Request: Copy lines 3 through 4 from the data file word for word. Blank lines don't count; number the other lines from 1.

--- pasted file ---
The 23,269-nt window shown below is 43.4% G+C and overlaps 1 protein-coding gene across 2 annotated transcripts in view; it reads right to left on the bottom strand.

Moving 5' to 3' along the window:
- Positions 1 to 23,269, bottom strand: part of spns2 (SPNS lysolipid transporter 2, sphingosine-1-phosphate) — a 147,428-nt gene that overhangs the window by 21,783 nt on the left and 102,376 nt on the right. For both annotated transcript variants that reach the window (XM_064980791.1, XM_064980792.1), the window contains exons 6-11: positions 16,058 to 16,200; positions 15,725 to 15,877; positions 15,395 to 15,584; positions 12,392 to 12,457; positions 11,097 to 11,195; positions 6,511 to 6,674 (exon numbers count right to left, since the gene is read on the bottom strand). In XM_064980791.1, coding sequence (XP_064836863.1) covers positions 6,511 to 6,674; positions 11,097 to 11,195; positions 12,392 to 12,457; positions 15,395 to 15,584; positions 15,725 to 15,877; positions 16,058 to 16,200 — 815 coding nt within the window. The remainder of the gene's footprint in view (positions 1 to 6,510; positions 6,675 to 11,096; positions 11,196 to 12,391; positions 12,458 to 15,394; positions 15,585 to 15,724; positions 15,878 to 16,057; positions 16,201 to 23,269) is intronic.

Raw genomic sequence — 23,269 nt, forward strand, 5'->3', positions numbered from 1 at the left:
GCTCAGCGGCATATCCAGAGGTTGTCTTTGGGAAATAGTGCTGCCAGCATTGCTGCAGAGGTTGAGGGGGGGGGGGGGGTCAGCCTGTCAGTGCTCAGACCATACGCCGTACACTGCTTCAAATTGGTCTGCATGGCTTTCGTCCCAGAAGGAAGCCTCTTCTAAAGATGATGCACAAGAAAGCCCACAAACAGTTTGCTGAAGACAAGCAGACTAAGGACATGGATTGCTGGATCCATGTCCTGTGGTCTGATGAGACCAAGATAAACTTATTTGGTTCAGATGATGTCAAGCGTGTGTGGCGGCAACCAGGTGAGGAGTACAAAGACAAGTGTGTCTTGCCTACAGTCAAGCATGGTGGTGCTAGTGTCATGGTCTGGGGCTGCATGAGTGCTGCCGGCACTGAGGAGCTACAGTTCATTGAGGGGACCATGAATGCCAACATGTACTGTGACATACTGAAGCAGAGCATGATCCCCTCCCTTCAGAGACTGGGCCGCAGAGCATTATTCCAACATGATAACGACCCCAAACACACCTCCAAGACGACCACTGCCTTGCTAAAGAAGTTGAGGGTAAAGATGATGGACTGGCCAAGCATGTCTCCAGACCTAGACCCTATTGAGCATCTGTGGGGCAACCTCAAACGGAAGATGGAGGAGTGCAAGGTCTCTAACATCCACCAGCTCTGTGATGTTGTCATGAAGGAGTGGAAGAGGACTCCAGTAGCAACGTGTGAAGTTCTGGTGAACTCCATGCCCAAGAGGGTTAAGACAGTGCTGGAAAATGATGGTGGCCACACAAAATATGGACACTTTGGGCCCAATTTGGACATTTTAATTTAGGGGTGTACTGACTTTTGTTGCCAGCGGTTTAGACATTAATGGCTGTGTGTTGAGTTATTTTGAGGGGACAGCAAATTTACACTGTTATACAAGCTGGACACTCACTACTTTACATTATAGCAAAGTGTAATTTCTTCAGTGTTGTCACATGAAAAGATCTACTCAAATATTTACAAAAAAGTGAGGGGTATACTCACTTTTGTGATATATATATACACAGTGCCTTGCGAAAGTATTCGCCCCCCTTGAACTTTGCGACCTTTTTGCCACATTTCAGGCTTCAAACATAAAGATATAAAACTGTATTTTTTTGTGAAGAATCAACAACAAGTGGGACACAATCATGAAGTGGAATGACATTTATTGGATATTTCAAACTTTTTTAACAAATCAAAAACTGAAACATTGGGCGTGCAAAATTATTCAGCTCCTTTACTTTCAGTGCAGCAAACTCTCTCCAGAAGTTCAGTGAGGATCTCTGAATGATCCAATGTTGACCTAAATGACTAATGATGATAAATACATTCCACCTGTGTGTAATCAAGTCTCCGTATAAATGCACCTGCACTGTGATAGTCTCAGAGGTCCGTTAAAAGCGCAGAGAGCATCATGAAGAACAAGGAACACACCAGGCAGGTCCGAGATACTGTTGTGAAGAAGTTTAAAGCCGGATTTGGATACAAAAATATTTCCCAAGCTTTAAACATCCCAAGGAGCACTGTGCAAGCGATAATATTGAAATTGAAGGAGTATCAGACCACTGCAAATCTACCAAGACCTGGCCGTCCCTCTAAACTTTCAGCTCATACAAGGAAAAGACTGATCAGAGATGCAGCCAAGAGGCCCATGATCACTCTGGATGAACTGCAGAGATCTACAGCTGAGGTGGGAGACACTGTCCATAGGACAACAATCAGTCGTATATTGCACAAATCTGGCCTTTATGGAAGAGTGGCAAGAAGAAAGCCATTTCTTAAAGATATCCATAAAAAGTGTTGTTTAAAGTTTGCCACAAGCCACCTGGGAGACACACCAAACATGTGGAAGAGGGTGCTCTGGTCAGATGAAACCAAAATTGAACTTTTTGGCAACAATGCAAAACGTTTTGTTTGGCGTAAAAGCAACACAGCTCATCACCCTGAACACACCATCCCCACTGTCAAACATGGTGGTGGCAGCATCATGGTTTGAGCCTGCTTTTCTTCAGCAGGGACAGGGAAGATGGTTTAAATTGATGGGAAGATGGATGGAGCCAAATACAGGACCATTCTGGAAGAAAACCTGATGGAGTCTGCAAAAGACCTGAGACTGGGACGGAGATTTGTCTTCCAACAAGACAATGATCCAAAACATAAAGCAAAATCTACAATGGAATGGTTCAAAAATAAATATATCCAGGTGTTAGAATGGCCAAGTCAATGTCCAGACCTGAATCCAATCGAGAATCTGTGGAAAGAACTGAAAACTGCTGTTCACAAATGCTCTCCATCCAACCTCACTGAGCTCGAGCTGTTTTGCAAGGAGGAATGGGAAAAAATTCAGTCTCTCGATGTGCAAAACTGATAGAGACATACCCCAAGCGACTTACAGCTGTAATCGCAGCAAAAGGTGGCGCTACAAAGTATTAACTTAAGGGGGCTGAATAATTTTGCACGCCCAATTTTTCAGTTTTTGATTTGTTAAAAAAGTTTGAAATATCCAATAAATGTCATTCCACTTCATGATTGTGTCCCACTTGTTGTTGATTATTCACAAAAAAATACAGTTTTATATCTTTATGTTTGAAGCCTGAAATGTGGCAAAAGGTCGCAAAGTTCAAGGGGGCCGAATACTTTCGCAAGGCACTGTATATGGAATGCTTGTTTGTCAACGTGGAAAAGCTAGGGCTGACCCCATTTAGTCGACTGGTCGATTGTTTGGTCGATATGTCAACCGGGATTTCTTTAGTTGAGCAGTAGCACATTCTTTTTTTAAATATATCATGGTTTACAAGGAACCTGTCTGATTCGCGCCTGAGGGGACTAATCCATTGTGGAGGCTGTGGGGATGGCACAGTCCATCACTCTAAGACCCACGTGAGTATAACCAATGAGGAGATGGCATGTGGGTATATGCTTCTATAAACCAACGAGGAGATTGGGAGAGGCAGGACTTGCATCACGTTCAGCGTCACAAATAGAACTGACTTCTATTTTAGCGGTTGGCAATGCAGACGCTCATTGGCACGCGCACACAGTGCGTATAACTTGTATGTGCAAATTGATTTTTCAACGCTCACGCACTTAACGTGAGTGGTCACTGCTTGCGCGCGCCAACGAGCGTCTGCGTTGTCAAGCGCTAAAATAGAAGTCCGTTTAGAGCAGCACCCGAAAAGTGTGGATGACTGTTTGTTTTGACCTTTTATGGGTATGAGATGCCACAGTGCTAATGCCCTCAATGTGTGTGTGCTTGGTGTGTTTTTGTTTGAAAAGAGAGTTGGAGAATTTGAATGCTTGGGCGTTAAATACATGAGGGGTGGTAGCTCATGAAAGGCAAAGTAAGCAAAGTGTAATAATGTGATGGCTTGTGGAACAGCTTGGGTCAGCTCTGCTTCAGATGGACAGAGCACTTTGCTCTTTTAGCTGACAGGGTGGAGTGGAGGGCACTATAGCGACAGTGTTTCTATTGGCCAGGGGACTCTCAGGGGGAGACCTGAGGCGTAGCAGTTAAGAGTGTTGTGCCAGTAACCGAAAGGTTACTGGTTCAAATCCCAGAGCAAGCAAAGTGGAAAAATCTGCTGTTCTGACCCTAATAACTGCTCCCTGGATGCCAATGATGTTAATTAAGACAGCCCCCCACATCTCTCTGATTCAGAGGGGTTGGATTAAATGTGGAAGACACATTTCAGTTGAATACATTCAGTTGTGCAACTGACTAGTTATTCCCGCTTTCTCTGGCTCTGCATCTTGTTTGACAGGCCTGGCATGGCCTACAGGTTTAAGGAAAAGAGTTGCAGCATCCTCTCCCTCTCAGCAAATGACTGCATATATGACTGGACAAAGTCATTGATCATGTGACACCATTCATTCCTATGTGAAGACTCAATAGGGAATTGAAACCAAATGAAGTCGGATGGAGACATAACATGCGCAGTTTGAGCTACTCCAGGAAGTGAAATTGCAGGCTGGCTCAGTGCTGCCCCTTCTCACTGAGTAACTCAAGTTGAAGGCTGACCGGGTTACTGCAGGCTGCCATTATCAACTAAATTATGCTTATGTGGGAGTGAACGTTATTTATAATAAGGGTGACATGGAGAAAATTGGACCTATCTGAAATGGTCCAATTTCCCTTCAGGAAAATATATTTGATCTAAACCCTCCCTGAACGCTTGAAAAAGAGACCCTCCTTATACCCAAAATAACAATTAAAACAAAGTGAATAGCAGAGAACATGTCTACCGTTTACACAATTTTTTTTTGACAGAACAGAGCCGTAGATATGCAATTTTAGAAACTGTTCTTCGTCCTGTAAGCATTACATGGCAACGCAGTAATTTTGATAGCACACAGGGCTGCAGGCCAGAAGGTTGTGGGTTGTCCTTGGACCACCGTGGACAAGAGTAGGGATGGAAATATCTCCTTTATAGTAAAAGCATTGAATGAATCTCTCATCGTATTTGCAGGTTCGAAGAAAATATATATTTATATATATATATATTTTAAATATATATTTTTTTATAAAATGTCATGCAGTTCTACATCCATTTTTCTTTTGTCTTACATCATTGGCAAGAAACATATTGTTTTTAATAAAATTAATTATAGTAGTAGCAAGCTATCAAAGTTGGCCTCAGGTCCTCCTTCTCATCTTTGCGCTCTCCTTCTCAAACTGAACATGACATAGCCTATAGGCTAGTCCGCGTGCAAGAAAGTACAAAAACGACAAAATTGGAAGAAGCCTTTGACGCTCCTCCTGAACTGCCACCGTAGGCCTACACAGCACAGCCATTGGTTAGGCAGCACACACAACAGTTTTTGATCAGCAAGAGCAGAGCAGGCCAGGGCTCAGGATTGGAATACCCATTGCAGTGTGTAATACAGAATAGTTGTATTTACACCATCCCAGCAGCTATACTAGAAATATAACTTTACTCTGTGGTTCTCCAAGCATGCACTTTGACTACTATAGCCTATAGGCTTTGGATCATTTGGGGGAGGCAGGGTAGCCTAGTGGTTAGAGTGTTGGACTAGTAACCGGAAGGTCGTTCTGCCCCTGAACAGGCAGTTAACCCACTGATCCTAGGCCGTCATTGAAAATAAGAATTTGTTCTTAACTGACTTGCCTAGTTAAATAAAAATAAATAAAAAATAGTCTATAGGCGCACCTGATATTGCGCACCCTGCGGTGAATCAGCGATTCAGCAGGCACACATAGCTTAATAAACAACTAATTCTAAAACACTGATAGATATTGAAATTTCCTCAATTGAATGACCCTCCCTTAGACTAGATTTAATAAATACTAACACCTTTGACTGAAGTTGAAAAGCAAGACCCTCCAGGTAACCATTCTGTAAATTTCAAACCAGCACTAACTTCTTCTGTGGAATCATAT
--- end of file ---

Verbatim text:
- Positions 1 to 23,269, bottom strand: part of spns2 (SPNS lysolipid transporter 2, sphingosine-1-phosphate) — a 147,428-nt gene that overhangs the window by 21,783 nt on the left and 102,376 nt on the right. For both annotated transcript variants that reach the window (XM_064980791.1, XM_064980792.1), the window contains exons 6-11: positions 16,058 to 16,200; positions 15,725 to 15,877; positions 15,395 to 15,584; positions 12,392 to 12,457; positions 11,097 to 11,195; positions 6,511 to 6,674 (exon numbers count right to left, since the gene is read on the bottom strand). In XM_064980791.1, coding sequence (XP_064836863.1) covers positions 6,511 to 6,674; positions 11,097 to 11,195; positions 12,392 to 12,457; positions 15,395 to 15,584; positions 15,725 to 15,877; positions 16,058 to 16,200 — 815 coding nt within the window. The remainder of the gene's footprint in view (positions 1 to 6,510; positions 6,675 to 11,096; positions 11,196 to 12,391; positions 12,458 to 15,394; positions 15,585 to 15,724; positions 15,878 to 16,057; positions 16,201 to 23,269) is intronic.

Raw genomic sequence — 23,269 nt, forward strand, 5'->3', positions numbered from 1 at the left: